A DAY of events to celebrate the official launch of Devon Pilgrim’s St Boniface Way route will begin in Crediton on Saturday, October 23.

Throughout the pilgrimage route flow the interconnected themes of prayer, work and study.

St Boniface, who was born Wynfrith in Crediton, would have been familiar with these as they formed the rhythms of his life as a Benedictine monk. Prayer is reflected in the churches visited en route and also by the inclination of the pilgrim as they undertake the pilgrimage.

Along the route, the pilgrim will reflect on work especially as they journey past working farmland. Study is represented by the University of Exeter chapel and in the heart of the pilgrim as they grow in their understanding of God.

St Boniface Way begins at the birthplace of its namesake in Crediton.

From Crediton, the pilgrimage will go across fields, along river banks and through farmland.

Those undertaking the journey will visit chocolate-box villages and countryside that inspired Jane Austen, before leaving the rural behind and entering Exeter via the University.

However, even in the city, St Boniface Way will provide green spaces and places of reflection.

At the end of the journey lies Exeter Cathedral and the invitation to join a service of Evensong.

As those taking part visit each of the churches along St Boniface Way, they will find welcome and a space to pray, to reflect and to encounter God.

St Boniface Way has been broken down into short sections, allowing those taking part to experience this pilgrimage at their own pace.

It is possible to take one section at a time or do it over a day or two – however approached, St Boniface Way is an opportunity to slow the pace, to pause and refocus away from the busyness of daily life.

Route cards and reflections can be downloaded for individual stages.


Launch of St Boniface Pilgrim Way: the launch will begin at Holy Cross with tea/coffee served from 9.30am.

At 10am there will be a short act of worship, a talk by John Hargreaves from A Rocha UK and the blessing of the pilgrims before they set out for Shobrooke. Arriving at around 11.45am, the Holy Well will be dressed followed by a picnic lunch (bring your own) in St Swithun’s churchyard.

There will be an opportunity for a short guided meditation.

Those attending will also be invited to join the community as they plant 300 crocus bulbs with LiveWest (please take along bulb planting tools if you have them).

Then the guided walk will move on to Newton St Cyres Church (St Julitta’s) for a family event incorporating the blessing of the route, treasure hunt, wild foraging and tea/cakes.

The day ends with Compline in the Cathedral at 5.30pm when the Dean, Very Rev Jonathan Greener, will give a talk (6.30pm) about pilgrims, pilgrimage followed by drinks and nibbles.


The St Boniface Way is one of a number of new pilgrimage routes linking Devon’s historic churches and ancient holy sites are part of a new project that launched at the Devon County Show in July.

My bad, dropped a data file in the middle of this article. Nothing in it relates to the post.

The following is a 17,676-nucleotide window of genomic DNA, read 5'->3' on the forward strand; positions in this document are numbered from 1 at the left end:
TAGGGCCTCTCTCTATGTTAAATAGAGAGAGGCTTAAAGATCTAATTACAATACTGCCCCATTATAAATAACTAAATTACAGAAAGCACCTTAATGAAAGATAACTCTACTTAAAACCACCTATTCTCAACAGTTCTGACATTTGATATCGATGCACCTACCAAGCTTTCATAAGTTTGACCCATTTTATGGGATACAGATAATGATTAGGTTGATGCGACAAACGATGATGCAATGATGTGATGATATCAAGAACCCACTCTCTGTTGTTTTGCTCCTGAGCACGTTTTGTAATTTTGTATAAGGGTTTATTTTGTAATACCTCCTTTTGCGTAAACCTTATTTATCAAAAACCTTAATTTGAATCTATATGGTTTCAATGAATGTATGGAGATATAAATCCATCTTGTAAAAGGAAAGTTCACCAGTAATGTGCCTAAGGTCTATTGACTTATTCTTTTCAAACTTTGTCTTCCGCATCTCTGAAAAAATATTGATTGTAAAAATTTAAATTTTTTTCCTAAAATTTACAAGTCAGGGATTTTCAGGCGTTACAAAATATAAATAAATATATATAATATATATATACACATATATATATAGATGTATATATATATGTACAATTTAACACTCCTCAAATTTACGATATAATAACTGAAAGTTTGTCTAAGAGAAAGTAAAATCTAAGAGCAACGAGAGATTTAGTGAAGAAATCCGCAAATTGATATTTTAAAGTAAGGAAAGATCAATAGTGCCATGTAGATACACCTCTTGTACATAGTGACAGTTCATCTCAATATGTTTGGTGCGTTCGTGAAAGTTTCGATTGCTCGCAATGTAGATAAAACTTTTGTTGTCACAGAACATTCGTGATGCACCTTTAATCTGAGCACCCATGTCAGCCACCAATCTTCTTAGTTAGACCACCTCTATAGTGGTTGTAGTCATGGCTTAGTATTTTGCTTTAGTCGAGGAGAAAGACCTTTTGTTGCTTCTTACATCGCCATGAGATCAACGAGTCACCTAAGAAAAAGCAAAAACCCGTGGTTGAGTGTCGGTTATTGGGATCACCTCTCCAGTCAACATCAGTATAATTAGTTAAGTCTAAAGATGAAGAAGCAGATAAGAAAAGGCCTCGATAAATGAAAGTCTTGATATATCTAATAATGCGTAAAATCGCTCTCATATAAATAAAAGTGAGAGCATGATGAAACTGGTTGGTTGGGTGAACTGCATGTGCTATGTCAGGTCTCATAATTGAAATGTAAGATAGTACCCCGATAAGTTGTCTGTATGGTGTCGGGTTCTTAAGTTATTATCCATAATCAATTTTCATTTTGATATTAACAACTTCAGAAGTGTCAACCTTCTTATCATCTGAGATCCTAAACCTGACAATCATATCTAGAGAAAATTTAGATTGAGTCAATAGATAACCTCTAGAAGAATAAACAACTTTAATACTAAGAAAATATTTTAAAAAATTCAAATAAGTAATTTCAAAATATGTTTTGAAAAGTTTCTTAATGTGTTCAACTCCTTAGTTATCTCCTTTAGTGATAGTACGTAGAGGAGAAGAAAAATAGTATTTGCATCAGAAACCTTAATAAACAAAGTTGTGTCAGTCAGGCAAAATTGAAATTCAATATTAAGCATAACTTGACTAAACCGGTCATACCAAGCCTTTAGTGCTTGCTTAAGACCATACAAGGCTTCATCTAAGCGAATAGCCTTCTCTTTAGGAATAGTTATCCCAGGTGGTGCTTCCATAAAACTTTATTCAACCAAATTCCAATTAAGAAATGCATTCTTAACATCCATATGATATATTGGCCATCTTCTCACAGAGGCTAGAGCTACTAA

Devon Pilgrim aims to offer all the inspiration and information people need to “take a journey of the heart”.

It has been created by the Diocese of Exeter’s Growing the Rural Church team, working with churches and other volunteers across the region.

Sarah Cracknell, the Growing the Rural Church Project Manager, said: “Devon Pilgrim provides routes across Devon where people can safely walk, following clear directions, so they can focus on the purpose of the journey rather than needing to find their way.

“Pilgrimage is having a resurgence, whether it is the Celtic idea of the inner journey or the medieval tradition of travelling to a specific place to seek help or ask for direction.

“Both of those are still current. People do look for direction in times of need or to understand the purpose of their life.

“We also have a greater awareness now of our own wellbeing.”


Helping launch Devon Pilgrim at the Devon County Show was the Rev Paul Seaton Burn, Team Vicar of St Michael’s, Chagford, which marks the end of the Archangel’s Way.

He said: “Pilgrims come in all sorts of shapes and sizes and these routes are for everyone.

“Not only do they invite people of all faiths and none to reconnect with this ancient landscape and their own bodies, but they are also opportunities to gain perspective and understand ourselves in a deeper way.

“Supporting local businesses across Devon is another reason why this is a brilliant project, as well as bringing all sorts of people together to offer hospitality and share stories with visitors and locals alike.”

Each pilgrimage is divided into sections which starts and ends at a church, so they can be walked in one go over several days or in shorter segments.

The churches all have a “pilgrim corner” with prayers and meditations for people to engage with and a pilgrim stamp for walkers to mark their progress in specially designed Pilgrim Passports.

The Bishop of Exeter, the Right Reverend Robert Atwell, said: “We associate pilgrimage with the medieval world but in our generation, we have rediscovered its grace.

“People of all backgrounds are walking the ancient paths and, in so doing, entering upon a journey of the heart.

“Many of them are discovering that God walks with them in their life.”

There are plans to develop more Devon Pilgrim routes as time goes on and showcase existing pilgrimage routes in the county.

“This is a chance for churches along the routes to offer a Christian perspective on pilgrimage,” Sarah Cracknell said.

“People might not want to go to traditional Sunday services but maybe a guided pilgrimage walk, a meditation and some gentle introduction to prayer, is actually what they are seeking.”

For more information about the St Boniface Way or to register your interest in the launch day, please visit: www.devonpilgrim.org.uk/events or email: [email protected] or telephone 07399937732.